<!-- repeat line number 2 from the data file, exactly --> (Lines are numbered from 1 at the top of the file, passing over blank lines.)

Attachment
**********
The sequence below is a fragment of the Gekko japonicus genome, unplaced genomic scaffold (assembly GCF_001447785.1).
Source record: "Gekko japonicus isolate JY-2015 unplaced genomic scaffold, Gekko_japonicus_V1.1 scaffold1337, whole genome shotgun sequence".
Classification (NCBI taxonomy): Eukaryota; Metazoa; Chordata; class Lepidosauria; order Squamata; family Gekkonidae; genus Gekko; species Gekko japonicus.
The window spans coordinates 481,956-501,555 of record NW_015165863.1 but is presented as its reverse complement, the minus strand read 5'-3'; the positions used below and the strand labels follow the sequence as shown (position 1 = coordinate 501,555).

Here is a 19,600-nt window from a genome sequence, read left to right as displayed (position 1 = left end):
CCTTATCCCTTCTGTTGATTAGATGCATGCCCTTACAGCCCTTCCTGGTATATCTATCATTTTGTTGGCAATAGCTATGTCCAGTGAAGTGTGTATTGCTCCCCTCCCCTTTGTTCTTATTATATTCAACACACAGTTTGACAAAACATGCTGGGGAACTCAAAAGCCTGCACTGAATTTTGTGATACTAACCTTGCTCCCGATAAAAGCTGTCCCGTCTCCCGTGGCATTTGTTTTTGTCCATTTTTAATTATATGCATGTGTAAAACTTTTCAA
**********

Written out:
Source record: "Gekko japonicus isolate JY-2015 unplaced genomic scaffold, Gekko_japonicus_V1.1 scaffold1337, whole genome shotgun sequence".